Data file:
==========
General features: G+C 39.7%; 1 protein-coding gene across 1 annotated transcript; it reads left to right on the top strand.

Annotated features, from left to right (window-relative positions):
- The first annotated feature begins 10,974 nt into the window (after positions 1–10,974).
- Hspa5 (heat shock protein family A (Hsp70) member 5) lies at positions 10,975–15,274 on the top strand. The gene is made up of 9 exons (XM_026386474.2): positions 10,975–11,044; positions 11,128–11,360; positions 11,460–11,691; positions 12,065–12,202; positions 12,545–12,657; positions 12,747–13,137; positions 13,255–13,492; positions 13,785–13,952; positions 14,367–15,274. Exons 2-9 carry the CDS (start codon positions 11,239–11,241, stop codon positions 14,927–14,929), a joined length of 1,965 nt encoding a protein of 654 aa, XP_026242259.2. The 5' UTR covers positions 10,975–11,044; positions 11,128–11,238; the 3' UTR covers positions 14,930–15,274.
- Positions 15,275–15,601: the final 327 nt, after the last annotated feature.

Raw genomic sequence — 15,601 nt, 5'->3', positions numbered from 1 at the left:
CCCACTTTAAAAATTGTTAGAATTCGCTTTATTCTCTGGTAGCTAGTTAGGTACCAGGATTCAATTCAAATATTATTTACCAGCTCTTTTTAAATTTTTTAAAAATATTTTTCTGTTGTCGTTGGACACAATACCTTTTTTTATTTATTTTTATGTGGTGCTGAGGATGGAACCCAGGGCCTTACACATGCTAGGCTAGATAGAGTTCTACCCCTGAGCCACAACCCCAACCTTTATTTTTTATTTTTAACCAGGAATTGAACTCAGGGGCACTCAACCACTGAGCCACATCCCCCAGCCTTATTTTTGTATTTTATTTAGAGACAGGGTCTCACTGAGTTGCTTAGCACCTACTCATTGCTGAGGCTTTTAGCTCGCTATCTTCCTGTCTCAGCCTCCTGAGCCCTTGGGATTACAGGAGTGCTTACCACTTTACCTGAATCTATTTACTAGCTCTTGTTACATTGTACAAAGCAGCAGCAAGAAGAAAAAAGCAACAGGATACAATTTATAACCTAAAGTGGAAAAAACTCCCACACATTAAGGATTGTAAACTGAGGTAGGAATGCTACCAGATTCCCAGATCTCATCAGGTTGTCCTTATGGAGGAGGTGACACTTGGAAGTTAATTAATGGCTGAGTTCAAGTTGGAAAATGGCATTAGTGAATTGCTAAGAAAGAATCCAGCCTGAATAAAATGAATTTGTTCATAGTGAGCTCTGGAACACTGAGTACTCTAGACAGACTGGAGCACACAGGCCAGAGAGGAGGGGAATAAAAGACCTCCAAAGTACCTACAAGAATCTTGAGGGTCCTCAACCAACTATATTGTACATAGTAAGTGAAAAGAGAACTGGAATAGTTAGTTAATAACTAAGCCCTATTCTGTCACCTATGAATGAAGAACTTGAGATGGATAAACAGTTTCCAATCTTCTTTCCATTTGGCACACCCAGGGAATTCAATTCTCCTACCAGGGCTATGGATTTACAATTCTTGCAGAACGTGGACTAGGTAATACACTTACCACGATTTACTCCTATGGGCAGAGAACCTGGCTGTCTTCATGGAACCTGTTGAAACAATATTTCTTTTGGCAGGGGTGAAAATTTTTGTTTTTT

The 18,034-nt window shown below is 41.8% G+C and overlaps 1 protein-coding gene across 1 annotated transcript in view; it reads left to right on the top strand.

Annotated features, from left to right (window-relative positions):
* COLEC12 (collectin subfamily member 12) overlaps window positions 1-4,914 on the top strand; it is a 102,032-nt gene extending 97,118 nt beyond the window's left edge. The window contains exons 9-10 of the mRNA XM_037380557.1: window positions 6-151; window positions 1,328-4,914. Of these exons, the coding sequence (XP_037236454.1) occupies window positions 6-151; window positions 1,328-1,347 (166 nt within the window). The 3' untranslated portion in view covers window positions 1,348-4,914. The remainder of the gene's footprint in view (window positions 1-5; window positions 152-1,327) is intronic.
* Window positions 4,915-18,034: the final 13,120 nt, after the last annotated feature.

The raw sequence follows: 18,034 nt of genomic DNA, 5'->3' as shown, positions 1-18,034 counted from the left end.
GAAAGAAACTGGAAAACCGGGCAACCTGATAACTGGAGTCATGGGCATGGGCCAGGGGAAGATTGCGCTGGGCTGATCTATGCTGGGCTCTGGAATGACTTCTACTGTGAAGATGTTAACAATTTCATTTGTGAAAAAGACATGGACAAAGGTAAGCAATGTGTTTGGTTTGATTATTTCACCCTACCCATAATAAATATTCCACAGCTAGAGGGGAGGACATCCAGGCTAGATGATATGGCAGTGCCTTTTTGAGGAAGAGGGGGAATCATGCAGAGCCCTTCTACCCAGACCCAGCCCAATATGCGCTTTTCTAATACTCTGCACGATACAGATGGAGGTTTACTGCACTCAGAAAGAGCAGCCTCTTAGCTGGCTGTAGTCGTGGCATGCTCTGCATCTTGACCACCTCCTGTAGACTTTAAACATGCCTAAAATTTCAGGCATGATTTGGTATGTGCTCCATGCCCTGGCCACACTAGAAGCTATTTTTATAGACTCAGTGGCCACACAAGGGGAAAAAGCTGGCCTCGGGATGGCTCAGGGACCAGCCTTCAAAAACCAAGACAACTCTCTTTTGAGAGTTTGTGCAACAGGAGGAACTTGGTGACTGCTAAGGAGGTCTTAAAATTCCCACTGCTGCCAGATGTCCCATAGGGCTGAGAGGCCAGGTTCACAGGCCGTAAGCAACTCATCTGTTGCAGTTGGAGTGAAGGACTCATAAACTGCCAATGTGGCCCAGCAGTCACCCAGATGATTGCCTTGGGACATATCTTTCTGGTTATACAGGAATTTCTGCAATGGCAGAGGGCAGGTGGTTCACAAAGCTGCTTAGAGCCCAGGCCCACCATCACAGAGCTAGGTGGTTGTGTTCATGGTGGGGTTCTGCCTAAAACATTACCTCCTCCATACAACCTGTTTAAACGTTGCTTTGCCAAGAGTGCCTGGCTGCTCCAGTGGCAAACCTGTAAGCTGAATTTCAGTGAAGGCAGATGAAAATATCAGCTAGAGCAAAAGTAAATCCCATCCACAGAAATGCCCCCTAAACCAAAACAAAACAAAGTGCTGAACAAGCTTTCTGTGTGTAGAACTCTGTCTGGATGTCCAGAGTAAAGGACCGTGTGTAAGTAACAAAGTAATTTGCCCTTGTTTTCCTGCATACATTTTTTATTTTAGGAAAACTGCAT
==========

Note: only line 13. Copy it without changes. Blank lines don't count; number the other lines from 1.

GAAAGAAACTGGAAAACCGGGCAACCTGATAACTGGAGTCATGGGCATGGGCCAGGGGAAGATTGCGCTGGGCTGATCTATGCTGGGCTCTGGAATGACTTCTACTGTGAAGATGTTAACAATTTCATTTGTGAAAAAGACATGGACAAAGGTAAGCAATGTGTTTGGTTTGATTATTTCACCCTACCCATAATAAATATTCCACAGCTAGAGGGGAGGACATCCAGGCTAGATGATATGGCAGTGCCTTTTTGAGGAAGAGGGGGAATCATGCAGAGCCCTTCTACCCAGACCCAGCCCAATATGCGCTTTTCTAATACTCTGCACGATACAGATGGAGGTTTACTGCACTCAGAAAGAGCAGCCTCTTAGCTGGCTGTAGTCGTGGCATGCTCTGCATCTTGACCACCTCCTGTAGACTTTAAACATGCCTAAAATTTCAGGCATGATTTGGTATGTGCTCCATGCCCTGGCCACACTAGAAGCTATTTTTATAGACTCAGTGGCCACACAAGGGGAAAAAGCTGGCCTCGGGATGGCTCAGGGACCAGCCTTCAAAAACCAAGACAACTCTCTTTTGAGAGTTTGTGCAACAGGAGGAACTTGGTGACTGCTAAGGAGGTCTTAAAATTCCCACTGCTGCCAGATGTCCCATAGGGCTGAGAGGCCAGGTTCACAGGCCGTAAGCAACTCATCTGTTGCAGTTGGAGTGAAGGACTCATAAACTGCCAATGTGGCCCAGCAGTCACCCAGATGATTGCCTTGGGACATATCTTTCTGGTTATACAGGAATTTCTGCAATGGCAGAGGGCAGGTGGTTCACAAAGCTGCTTAGAGCCCAGGCCCACCATCACAGAGCTAGGTGGTTGTGTTCATGGTGGGGTTCTGCCTAAAACATTACCTCCTCCATACAACCTGTTTAAACGTTGCTTTGCCAAGAGTGCCTGGCTGCTCCAGTGGCAAACCTGTAAGCTGAATTTCAGTGAAGGCAGATGAAAATATCAGCTAGAGCAAAAGTAAATCCCATCCACAGAAATGCCCCCTAAACCAAAACAAAACAAAGTGCTGAACAAGCTTTCTGTGTGTAGAACTCTGTCTGGATGTCCAGAGTAAAGGACCGTGTGTAAGTAACAAAGTAATTTGCCCTTGTTTTCCTGCATACATTTTTTATTTTAGGAAAACTGCAT